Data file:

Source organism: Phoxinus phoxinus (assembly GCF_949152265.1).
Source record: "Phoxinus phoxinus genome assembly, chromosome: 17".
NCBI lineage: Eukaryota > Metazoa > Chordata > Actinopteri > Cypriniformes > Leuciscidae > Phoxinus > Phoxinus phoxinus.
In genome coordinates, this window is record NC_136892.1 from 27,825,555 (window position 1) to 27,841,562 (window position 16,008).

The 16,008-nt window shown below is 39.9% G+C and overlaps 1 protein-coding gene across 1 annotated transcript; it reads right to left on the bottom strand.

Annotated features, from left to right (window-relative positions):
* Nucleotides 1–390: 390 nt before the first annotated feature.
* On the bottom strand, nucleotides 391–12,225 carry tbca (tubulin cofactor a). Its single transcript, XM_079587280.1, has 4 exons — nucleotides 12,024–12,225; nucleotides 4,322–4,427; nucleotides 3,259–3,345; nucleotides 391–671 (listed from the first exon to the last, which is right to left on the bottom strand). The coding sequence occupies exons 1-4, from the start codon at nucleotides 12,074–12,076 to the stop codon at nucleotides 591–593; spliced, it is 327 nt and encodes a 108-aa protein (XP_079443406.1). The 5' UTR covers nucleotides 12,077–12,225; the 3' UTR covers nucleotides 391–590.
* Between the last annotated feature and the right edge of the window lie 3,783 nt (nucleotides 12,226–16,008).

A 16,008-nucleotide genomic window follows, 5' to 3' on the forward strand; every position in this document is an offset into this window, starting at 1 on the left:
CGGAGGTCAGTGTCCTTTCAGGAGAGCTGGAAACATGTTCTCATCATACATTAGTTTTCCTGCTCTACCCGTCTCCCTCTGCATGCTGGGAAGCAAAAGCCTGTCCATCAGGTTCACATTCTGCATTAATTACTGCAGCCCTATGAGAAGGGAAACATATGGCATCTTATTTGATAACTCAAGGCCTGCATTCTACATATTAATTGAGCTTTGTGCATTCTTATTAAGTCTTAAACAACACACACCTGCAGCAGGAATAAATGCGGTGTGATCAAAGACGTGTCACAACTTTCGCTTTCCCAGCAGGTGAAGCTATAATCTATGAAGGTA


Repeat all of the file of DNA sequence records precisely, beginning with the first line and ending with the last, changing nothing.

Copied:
Source organism: Phoxinus phoxinus (assembly GCF_949152265.1).
Source record: "Phoxinus phoxinus genome assembly, chromosome: 17".
NCBI lineage: Eukaryota > Metazoa > Chordata > Actinopteri > Cypriniformes > Leuciscidae > Phoxinus > Phoxinus phoxinus.
In genome coordinates, this window is record NC_136892.1 from 27,825,555 (window position 1) to 27,841,562 (window position 16,008).

The 16,008-nt window shown below is 39.9% G+C and overlaps 1 protein-coding gene across 1 annotated transcript; it reads right to left on the bottom strand.

Annotated features, from left to right (window-relative positions):
* Nucleotides 1–390: 390 nt before the first annotated feature.
* On the bottom strand, nucleotides 391–12,225 carry tbca (tubulin cofactor a). Its single transcript, XM_079587280.1, has 4 exons — nucleotides 12,024–12,225; nucleotides 4,322–4,427; nucleotides 3,259–3,345; nucleotides 391–671 (listed from the first exon to the last, which is right to left on the bottom strand). The coding sequence occupies exons 1-4, from the start codon at nucleotides 12,074–12,076 to the stop codon at nucleotides 591–593; spliced, it is 327 nt and encodes a 108-aa protein (XP_079443406.1). The 5' UTR covers nucleotides 12,077–12,225; the 3' UTR covers nucleotides 391–590.
* Between the last annotated feature and the right edge of the window lie 3,783 nt (nucleotides 12,226–16,008).

A 16,008-nucleotide genomic window follows, 5' to 3' on the forward strand; every position in this document is an offset into this window, starting at 1 on the left:
CGGAGGTCAGTGTCCTTTCAGGAGAGCTGGAAACATGTTCTCATCATACATTAGTTTTCCTGCTCTACCCGTCTCCCTCTGCATGCTGGGAAGCAAAAGCCTGTCCATCAGGTTCACATTCTGCATTAATTACTGCAGCCCTATGAGAAGGGAAACATATGGCATCTTATTTGATAACTCAAGGCCTGCATTCTACATATTAATTGAGCTTTGTGCATTCTTATTAAGTCTTAAACAACACACACCTGCAGCAGGAATAAATGCGGTGTGATCAAAGACGTGTCACAACTTTCGCTTTCCCAGCAGGTGAAGCTATAATCTATGAAGGTA